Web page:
The Nov. 28th edition of This Weekend's Film Festival celebrated five of the best films of 2007. Considering that this will be the last lineup of 2007, I thought it would be fitting to revisit the theme with another five of the best films from 2007, which are now on DVD. One is a gangster flick, two are a pair of the funniest movies of the year and two are musicals, which happen to be two of the very best films of the year. In lieu of a This Weekend's Film Festival next week, I will be posting my top 25 list for 2007, which in a way is super-sized version of This Weekend's Film Festival, because I encourage everyone to check out all of those films because they are all very good. If you feel industrious you could head to the theaters or rental store and try to see the top five. Three of these films will be certainly making the list. So I hope you enjoy and have a happy and safe New Year's celebration.



I like to bring promising young animators from all over the world to the attention of my readers. Alex Siqueira is definitely a young animator to watch. He is featured in the new book PURE ANIMATION: Steps to Creation with 57 Cutting Edge Animators by Spencer Drate and Judith Salavetz, with an introduction by J. J. Sedelmaier. This beautifully illustrated book spotlights the innovative, cutting-edge work of 57 established and emerging animators from around the world.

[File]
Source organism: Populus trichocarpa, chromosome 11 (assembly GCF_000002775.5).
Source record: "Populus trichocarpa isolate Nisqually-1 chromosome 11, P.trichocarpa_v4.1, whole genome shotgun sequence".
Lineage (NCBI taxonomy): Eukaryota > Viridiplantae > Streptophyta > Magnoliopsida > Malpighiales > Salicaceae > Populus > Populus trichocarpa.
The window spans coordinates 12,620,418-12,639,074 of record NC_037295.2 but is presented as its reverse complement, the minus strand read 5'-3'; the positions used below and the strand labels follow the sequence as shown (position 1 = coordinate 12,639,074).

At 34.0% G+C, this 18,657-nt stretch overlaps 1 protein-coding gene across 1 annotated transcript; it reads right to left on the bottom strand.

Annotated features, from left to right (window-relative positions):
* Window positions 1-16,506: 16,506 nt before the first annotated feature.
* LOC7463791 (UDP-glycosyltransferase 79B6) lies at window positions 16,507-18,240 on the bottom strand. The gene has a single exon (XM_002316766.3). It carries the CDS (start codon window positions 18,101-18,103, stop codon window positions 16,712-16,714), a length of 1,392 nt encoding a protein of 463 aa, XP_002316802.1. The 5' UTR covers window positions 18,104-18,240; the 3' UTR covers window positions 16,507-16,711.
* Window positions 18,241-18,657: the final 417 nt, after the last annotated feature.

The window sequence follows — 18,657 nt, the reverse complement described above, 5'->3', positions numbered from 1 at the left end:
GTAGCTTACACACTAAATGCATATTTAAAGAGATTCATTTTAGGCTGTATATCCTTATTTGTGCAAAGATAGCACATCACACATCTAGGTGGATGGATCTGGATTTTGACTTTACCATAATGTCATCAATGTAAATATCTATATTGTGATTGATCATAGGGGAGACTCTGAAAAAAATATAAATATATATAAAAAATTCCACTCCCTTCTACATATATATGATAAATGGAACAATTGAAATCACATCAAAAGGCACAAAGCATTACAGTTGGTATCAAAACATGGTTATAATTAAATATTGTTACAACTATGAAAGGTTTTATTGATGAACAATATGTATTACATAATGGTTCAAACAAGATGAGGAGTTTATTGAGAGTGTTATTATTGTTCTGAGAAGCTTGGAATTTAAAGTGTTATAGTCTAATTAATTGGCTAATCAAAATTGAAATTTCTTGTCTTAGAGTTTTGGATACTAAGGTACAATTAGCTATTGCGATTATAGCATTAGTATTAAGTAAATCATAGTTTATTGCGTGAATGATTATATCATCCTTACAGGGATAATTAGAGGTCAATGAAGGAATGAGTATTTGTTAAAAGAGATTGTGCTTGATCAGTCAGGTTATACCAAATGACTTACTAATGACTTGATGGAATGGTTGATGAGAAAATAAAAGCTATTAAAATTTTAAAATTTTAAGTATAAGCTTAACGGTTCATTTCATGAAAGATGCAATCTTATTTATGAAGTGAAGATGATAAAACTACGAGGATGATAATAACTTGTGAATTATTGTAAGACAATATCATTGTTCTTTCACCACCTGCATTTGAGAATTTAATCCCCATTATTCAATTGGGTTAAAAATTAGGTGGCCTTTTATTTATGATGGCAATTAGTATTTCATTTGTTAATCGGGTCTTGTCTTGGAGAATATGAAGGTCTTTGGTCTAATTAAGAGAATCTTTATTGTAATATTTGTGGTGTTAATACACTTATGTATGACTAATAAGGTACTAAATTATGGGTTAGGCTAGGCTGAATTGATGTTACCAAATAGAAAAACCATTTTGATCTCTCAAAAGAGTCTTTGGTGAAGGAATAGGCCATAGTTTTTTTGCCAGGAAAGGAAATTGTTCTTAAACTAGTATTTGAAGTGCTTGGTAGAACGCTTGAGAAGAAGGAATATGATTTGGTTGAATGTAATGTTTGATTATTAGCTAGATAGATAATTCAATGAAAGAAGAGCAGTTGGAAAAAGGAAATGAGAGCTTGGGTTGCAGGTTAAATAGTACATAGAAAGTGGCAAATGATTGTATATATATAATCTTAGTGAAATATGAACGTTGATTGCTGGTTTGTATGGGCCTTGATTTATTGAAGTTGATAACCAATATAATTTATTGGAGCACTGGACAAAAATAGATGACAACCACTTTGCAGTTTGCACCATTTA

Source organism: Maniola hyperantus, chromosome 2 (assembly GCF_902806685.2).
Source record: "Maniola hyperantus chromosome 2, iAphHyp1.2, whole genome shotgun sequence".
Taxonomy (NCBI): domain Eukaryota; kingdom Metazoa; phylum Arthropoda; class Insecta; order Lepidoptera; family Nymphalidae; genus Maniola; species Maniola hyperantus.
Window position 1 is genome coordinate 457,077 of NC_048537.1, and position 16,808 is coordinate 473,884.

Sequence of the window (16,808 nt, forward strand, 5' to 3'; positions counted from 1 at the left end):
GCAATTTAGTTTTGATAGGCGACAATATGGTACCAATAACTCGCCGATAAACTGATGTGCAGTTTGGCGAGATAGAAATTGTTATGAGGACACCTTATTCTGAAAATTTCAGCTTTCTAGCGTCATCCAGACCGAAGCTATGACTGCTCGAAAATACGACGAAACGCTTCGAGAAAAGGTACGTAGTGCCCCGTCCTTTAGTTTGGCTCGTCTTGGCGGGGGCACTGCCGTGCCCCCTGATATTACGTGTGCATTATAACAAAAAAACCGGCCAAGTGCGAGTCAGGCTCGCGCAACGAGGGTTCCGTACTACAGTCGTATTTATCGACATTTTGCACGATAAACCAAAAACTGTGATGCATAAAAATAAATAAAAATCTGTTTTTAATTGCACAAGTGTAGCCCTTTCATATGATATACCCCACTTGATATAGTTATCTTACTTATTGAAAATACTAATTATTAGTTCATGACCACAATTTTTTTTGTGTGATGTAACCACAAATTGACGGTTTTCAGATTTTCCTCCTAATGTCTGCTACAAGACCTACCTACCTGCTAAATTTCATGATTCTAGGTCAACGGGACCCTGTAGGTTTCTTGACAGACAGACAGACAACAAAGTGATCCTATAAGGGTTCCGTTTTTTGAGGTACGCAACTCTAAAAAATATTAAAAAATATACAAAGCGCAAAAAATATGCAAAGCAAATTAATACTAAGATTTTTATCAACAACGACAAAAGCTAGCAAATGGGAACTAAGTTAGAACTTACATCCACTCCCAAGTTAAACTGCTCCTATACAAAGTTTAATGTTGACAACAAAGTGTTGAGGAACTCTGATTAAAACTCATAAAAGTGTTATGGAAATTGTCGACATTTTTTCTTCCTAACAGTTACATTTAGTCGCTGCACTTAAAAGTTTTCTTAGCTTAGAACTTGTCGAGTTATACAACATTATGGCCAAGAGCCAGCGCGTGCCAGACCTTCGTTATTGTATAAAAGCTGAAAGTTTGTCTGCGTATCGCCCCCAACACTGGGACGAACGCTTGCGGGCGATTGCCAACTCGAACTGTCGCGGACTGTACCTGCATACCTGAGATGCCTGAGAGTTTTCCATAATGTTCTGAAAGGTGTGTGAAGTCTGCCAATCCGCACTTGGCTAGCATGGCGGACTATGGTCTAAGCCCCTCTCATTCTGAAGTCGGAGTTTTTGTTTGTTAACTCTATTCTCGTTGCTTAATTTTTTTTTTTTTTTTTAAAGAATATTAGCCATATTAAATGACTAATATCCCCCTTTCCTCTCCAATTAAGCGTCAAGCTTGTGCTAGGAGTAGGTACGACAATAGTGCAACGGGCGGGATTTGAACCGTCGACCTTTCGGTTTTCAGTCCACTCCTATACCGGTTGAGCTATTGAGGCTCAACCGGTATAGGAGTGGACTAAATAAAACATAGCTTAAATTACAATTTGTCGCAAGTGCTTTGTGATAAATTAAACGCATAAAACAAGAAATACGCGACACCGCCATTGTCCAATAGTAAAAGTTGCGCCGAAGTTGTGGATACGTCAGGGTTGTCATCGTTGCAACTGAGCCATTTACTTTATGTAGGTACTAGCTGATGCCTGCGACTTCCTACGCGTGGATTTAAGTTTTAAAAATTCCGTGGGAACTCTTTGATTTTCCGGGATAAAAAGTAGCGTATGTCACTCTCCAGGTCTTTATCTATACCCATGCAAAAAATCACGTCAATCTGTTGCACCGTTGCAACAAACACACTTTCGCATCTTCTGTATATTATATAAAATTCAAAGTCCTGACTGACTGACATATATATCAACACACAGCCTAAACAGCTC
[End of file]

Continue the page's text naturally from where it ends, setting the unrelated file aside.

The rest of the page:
Nik and I first met Alex in 1991 in Porto, Portugal where we were attending a Normand Roger workshop. Whenever we are in Portugal, we try to get together with Alex and I have followed his career with a great deal of interest. His student film, Sopa Fria (Cold Soup) is still one of my favorite pieces of puppet animation.

This year at the Cinanima Animation Festival in Espinho, Portugal Alex and I spent a great deal of time together, usually over food and drink. When Alex asked if he could create an illustration for my blog I was delighted to accept. His very comic drawing of the ANNECY PLUS BAND (Nik, Rolf Bächler and Jesper Fleng) is in the style of a group of illustrations that he is working on for a group exhibit.


ONCE (2007) (****)

By Rick DeMott | Wednesday, December 26, 2007 at 2:37pm

This is one of those smilers. It makes you smile with its charm. It makes you smile with its warmth. It makes you smile with its honesty. It's an indie musical, but not in the typical sense of what people think of when they think of musicals. The film is filled with songs from start to finish, but they flow from one to the other in a natural progression as buskers perform to songwriters compose to a band records. Along the way a guy meets a girl and a natural romance blooms.

In a very existential touch, the lead male is simply named guy (Glen Hansard, THE COMMITMENTS), a street performer who works as a vacuum cleaner repairman at a shop owned by his father (Bill Hodnett) during the day. One evening, a girl (Markéta Irglová) compliments his work, wondering why he only plays his original songs at night. He says no one wants to listen to songs they do not know during the day and he has to make a living. Discovering his side trade, the girl brings her vacuum to the guy and they begin to hang out. She plays the piano and they discover they have a great deal in common, developing a simple connection. The problem is the guy still pines over a lost girl and the girl has secrets of her own that prevent her from fully opening her heart to him.